companies; both figures were comfortably above the prior quarter. The decline abated in
the Networking industry with 44 companies getting $459 million in mostly follow-on
rounds. The Telecommunications industry did not fair as well with a decline from Q1
2004 to $518 million going to 59 companies in Q2 2004, again mostly in follow-on
Increased levels of investing were scattered across a variety of other industry segments,
accounting for the overall rise in total investing. The Media & Entertainment industry
more than doubled to $346 million on the strength of two very large deals.
Semiconductors increased 17% to $437 million. Other changes from the prior quarter
were less dramatic.
Note to the Editor
When referencing information included in this release or other venture capital investment
information produced by the three MoneyTree Alliance partners, the information should
be cited in the following way: “The MoneyTree™ Survey by PricewaterhouseCoopers,
Thomson Venture Economics and the National Venture Capital Association”, or
“PricewaterhouseCoopers/Thomson Venture Economics/National Venture Capital
Association MoneyTree™ Survey”. After the first reference, subsequent references may
refer to PwC/TVE/NVCA MoneyTree Survey, PwC/TVE/NVCA or MoneyTree Survey.
Charts and tables displaying the data are sourced to PricewaterhouseCoopers/Thomson
Venture Economics/National Venture Capital Association MoneyTree™ Survey. After
the first reference, subsequent references may refer to PwC/TVE/NVCA MoneyTree
Survey, PwC/TVE/NVCA or MoneyTree Survey.
About the PricewaterhouseCoopers/Thomson Venture Economics/National Venture
Capital Association Money Tree Survey
Embargo - FINAL 7/23/04
The MoneyTree™ Survey measures cash-for-equity investments by the professional
venture capital community in private emerging companies in the U.S. The survey
includes the investment activity of professional venture capital firms with or without a
US office, SBICs, venture arms of corporations, institutions, investment banks and
similar entities whose primary activity is financial investing. Where there are other
participants such as angels, corporations, and governments in a qualified and verified
financing round the entire amount of the round is included. Qualifying transactions
include cash investments by these entities either directly or by participation in various
forms of private placement. All recipient companies are private, and may have been
newly-created or spun-out of existing companies.
The survey excludes debt, buyouts, recapitalizations, secondary purchases, IPOs,
investments in public companies such as PIPES (private investments in public entities),
investments for which the proceeds are primarily intended for acquisition such as roll-
ups, change of ownership, and other forms of private equity that do not involve cash such
as services-in-kind and venture leasing.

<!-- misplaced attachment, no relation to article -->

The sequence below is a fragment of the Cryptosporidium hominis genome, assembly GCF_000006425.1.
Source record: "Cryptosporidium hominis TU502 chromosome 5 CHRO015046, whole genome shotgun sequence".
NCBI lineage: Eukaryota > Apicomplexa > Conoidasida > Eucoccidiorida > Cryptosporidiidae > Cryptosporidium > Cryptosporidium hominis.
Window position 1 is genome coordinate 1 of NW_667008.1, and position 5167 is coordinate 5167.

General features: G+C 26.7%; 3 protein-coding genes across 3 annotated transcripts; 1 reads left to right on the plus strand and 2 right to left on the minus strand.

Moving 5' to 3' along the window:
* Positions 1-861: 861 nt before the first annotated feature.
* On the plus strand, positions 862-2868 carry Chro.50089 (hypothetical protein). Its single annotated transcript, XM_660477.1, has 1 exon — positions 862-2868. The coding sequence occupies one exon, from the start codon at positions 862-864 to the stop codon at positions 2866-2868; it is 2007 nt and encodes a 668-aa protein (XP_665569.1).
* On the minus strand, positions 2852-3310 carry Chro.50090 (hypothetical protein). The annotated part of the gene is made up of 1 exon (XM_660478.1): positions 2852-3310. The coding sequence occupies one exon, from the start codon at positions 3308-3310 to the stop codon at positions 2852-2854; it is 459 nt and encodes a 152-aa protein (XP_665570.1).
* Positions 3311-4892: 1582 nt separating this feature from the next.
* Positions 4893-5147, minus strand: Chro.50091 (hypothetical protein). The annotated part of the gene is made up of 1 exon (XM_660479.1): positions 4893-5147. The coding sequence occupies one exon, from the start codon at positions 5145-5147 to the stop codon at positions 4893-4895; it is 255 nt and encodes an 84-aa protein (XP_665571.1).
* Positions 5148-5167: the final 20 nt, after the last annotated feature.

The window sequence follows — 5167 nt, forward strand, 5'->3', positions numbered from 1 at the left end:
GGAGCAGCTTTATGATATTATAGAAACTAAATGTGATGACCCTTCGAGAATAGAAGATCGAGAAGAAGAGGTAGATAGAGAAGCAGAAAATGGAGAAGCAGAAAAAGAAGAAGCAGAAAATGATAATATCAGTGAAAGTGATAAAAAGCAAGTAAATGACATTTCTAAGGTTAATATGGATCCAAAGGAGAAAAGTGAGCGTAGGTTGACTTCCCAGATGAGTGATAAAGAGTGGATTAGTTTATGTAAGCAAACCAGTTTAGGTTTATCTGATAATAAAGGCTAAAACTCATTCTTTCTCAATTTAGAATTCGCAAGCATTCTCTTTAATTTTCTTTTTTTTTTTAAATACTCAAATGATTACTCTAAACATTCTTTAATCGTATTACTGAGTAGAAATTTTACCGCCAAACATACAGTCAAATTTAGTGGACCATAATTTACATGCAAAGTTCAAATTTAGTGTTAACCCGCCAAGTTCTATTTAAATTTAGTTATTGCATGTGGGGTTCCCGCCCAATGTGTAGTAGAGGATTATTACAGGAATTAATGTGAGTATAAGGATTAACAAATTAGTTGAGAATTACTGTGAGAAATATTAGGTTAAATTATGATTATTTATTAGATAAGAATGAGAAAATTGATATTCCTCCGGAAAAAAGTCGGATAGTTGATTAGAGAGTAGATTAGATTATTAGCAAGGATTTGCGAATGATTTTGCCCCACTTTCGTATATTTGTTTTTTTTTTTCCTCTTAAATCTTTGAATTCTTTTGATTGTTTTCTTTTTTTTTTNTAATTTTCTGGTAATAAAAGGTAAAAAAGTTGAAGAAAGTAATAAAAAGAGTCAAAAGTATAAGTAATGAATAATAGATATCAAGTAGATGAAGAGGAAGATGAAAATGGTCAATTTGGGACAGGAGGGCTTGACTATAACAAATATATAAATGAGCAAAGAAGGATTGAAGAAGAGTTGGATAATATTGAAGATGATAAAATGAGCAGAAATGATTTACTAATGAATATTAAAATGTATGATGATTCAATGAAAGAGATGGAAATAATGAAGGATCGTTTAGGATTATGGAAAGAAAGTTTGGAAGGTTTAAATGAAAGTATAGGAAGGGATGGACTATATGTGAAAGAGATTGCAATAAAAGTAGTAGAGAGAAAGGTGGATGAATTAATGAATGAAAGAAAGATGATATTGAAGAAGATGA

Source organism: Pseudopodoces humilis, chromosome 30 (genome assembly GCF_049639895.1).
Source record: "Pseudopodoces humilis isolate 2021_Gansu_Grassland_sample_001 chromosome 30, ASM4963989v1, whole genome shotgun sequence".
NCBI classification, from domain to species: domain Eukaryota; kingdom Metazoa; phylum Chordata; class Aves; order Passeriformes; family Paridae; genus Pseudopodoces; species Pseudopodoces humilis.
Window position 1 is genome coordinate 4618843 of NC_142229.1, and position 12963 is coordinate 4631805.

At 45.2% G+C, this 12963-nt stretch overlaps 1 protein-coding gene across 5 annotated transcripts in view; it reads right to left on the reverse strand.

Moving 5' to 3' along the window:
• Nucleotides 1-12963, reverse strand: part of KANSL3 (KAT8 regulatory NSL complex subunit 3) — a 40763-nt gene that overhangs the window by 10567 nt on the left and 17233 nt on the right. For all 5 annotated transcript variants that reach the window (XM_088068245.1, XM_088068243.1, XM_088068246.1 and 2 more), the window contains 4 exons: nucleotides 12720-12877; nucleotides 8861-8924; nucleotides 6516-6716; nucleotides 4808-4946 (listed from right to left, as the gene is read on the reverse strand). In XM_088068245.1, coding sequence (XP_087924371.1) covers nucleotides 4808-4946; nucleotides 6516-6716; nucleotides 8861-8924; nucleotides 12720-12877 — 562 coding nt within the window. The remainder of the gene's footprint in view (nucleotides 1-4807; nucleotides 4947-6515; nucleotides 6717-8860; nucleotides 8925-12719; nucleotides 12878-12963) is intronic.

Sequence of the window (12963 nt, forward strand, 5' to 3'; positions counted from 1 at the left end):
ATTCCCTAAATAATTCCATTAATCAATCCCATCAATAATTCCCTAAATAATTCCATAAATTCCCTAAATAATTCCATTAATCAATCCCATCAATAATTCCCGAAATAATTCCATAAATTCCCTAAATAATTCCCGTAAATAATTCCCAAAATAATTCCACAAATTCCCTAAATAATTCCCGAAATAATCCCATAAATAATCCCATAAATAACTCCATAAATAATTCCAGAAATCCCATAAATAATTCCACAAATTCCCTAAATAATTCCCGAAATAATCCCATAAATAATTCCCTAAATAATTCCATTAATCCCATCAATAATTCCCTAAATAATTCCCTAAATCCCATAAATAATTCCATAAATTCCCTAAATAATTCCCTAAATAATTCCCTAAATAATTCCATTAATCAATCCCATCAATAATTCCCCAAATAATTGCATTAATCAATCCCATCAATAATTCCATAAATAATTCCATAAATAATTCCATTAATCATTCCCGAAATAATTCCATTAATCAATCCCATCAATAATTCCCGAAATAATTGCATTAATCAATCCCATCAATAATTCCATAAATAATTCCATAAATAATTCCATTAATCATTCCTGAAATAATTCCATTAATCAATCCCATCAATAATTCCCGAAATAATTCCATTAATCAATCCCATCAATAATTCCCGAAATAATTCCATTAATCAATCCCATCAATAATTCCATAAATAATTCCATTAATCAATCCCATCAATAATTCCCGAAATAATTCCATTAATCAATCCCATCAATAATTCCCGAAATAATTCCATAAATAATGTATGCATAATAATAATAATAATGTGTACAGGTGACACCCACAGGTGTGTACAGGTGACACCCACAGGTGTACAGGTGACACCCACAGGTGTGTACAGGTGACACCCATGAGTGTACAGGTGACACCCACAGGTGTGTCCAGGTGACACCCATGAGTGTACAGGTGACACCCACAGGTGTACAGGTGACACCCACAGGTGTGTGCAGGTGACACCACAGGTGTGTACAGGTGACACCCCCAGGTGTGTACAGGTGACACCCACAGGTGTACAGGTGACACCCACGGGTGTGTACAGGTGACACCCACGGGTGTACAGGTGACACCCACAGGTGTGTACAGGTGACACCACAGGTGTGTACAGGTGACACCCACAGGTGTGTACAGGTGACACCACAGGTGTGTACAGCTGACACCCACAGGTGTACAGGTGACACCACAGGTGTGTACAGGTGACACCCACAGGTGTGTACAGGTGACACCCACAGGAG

Investee companies must be domiciled in one of the 50 US states or DC even if
substantial portions of their activities are outside the United States.
Data is primarily obtained from a quarterly survey of venture capital practitioners.
Information is augmented by other research techniques including other public and private
sources. All data is subject to verification with the venture capital firms and/or the
investee companies. Only professional independent venture capital firms, institutional
venture capital groups, and recognized corporate venture capital groups are included in
venture capital industry rankings.
MoneyTree Survey results are available online at www.pwcmoneytree.com,
www.ventureeconomics.com, and www.nvca.org.
The National Venture Capital Association (NVCA) represents approximately 450
venture capital and private equity firms. NVCA's mission is to foster greater
understanding of the importance of venture capital to the U.S. economy, and support
entrepreneurial activity and innovation. The NVCA represents the public policy interests
of the venture capital community, strives to maintain high professional standards, provide
reliable industry data, sponsor professional development, and facilitate interaction among
its members. For more information about the NVCA, please visit www.nvca.org.
The PricewaterhouseCoopers Private Equity & Venture Capital Practice is part of
the Global Technology Industry Group, www.pwcglobaltech.com. The group is
comprised of industry professionals who deliver a broad spectrum of services to meet the
needs of fast-growth technology start-ups and agile, global giants in key industry
segments: Networking & Computers, Software & Internet, Semiconductors, Life
Sciences and Private Equity & Venture Capital. PricewaterhouseCoopers is a recognized
leader in each industry segment with services for technology clients in all stages of
Embargo - FINAL 7/23/04
PricewaterhouseCoopers (www.pwc.com) provides industry-focused assurance, tax and
advisory services for public and private clients. More than 120,000 people in 139
countries connect their thinking, experience and solutions to build public trust and
enhance value for clients and their stakeholders.
Unless otherwise indicated, “PricewaterhouseCoopers” refers to PricewaterhouseCoopers
LLP, a Delaware limited liability partnership. PricewaterhouseCoopers LLP is a member
firm of PricewaterhouseCoopers International Limited.
Thomson Venture Economics, a Thomson Financial company, is the foremost
information provider for equity professionals worldwide. Venture Economics offers an
unparalleled range of products from directories to conferences, journals, newsletters,
research reports, and the Venture Expert™ database. For over 40 years, Venture
Economics has been tracking the venture capital and buyouts industry. Since 1961, it has
been a recognized source for comprehensive analysis of investment activity and
performance of the private equity industry. Venture Economics maintains long-standing
relationships within the private equity investment community, in-depth industry
knowledge, and proprietary research techniques. Private equity managers and
institutional investors alike consider Venture Economics information to be the industry
standard. For more information about Venture Economics, please visit